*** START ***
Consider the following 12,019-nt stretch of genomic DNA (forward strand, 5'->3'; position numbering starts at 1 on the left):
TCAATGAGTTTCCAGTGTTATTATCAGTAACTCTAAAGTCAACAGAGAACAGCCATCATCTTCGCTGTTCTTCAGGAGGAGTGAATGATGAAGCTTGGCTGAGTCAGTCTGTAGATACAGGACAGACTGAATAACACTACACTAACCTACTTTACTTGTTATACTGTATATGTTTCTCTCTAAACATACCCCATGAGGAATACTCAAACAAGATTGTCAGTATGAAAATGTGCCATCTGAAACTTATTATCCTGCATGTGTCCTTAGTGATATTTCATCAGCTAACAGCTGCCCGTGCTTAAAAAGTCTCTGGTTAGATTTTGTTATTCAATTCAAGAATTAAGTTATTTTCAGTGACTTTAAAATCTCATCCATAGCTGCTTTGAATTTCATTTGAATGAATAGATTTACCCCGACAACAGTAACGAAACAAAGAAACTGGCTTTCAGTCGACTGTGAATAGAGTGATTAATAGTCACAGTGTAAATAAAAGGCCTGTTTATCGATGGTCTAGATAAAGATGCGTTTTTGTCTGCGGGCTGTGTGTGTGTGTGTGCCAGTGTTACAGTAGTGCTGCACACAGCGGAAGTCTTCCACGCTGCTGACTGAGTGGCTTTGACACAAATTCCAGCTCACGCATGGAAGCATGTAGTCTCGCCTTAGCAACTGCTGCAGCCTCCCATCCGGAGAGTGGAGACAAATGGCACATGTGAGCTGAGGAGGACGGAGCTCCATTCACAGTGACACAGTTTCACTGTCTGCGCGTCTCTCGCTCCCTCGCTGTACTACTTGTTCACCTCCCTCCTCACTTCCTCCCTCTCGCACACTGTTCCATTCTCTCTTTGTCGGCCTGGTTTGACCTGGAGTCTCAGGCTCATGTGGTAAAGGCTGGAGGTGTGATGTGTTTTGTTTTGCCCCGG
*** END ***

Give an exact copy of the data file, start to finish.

Consider the following 12,019-nt stretch of genomic DNA (forward strand, 5'->3'; position numbering starts at 1 on the left):
TCAATGAGTTTCCAGTGTTATTATCAGTAACTCTAAAGTCAACAGAGAACAGCCATCATCTTCGCTGTTCTTCAGGAGGAGTGAATGATGAAGCTTGGCTGAGTCAGTCTGTAGATACAGGACAGACTGAATAACACTACACTAACCTACTTTACTTGTTATACTGTATATGTTTCTCTCTAAACATACCCCATGAGGAATACTCAAACAAGATTGTCAGTATGAAAATGTGCCATCTGAAACTTATTATCCTGCATGTGTCCTTAGTGATATTTCATCAGCTAACAGCTGCCCGTGCTTAAAAAGTCTCTGGTTAGATTTTGTTATTCAATTCAAGAATTAAGTTATTTTCAGTGACTTTAAAATCTCATCCATAGCTGCTTTGAATTTCATTTGAATGAATAGATTTACCCCGACAACAGTAACGAAACAAAGAAACTGGCTTTCAGTCGACTGTGAATAGAGTGATTAATAGTCACAGTGTAAATAAAAGGCCTGTTTATCGATGGTCTAGATAAAGATGCGTTTTTGTCTGCGGGCTGTGTGTGTGTGTGTGCCAGTGTTACAGTAGTGCTGCACACAGCGGAAGTCTTCCACGCTGCTGACTGAGTGGCTTTGACACAAATTCCAGCTCACGCATGGAAGCATGTAGTCTCGCCTTAGCAACTGCTGCAGCCTCCCATCCGGAGAGTGGAGACAAATGGCACATGTGAGCTGAGGAGGACGGAGCTCCATTCACAGTGACACAGTTTCACTGTCTGCGCGTCTCTCGCTCCCTCGCTGTACTACTTGTTCACCTCCCTCCTCACTTCCTCCCTCTCGCACACTGTTCCATTCTCTCTTTGTCGGCCTGGTTTGACCTGGAGTCTCAGGCTCATGTGGTAAAGGCTGGAGGTGTGATGTGTTTTGTTTTGCCCCGG